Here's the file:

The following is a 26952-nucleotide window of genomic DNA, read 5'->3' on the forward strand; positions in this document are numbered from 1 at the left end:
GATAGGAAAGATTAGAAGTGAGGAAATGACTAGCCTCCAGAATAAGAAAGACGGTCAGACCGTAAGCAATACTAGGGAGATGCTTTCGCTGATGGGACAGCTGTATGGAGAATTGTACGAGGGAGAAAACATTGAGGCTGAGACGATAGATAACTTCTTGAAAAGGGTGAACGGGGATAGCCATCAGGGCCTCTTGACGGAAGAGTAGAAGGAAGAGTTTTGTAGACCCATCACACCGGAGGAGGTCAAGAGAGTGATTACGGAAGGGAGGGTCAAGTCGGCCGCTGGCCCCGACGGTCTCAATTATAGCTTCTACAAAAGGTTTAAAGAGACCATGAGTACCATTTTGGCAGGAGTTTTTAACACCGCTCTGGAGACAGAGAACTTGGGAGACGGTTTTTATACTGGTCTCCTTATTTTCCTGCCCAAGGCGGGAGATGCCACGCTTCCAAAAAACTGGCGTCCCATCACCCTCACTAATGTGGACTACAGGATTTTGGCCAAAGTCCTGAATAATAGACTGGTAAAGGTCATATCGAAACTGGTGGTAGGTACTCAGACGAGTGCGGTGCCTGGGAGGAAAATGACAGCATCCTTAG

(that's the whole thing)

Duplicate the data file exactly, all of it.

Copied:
The following is a 26952-nucleotide window of genomic DNA, read 5'->3' on the forward strand; positions in this document are numbered from 1 at the left end:
GATAGGAAAGATTAGAAGTGAGGAAATGACTAGCCTCCAGAATAAGAAAGACGGTCAGACCGTAAGCAATACTAGGGAGATGCTTTCGCTGATGGGACAGCTGTATGGAGAATTGTACGAGGGAGAAAACATTGAGGCTGAGACGATAGATAACTTCTTGAAAAGGGTGAACGGGGATAGCCATCAGGGCCTCTTGACGGAAGAGTAGAAGGAAGAGTTTTGTAGACCCATCACACCGGAGGAGGTCAAGAGAGTGATTACGGAAGGGAGGGTCAAGTCGGCCGCTGGCCCCGACGGTCTCAATTATAGCTTCTACAAAAGGTTTAAAGAGACCATGAGTACCATTTTGGCAGGAGTTTTTAACACCGCTCTGGAGACAGAGAACTTGGGAGACGGTTTTTATACTGGTCTCCTTATTTTCCTGCCCAAGGCGGGAGATGCCACGCTTCCAAAAAACTGGCGTCCCATCACCCTCACTAATGTGGACTACAGGATTTTGGCCAAAGTCCTGAATAATAGACTGGTAAAGGTCATATCGAAACTGGTGGTAGGTACTCAGACGAGTGCGGTGCCTGGGAGGAAAATGACAGCATCCTTAG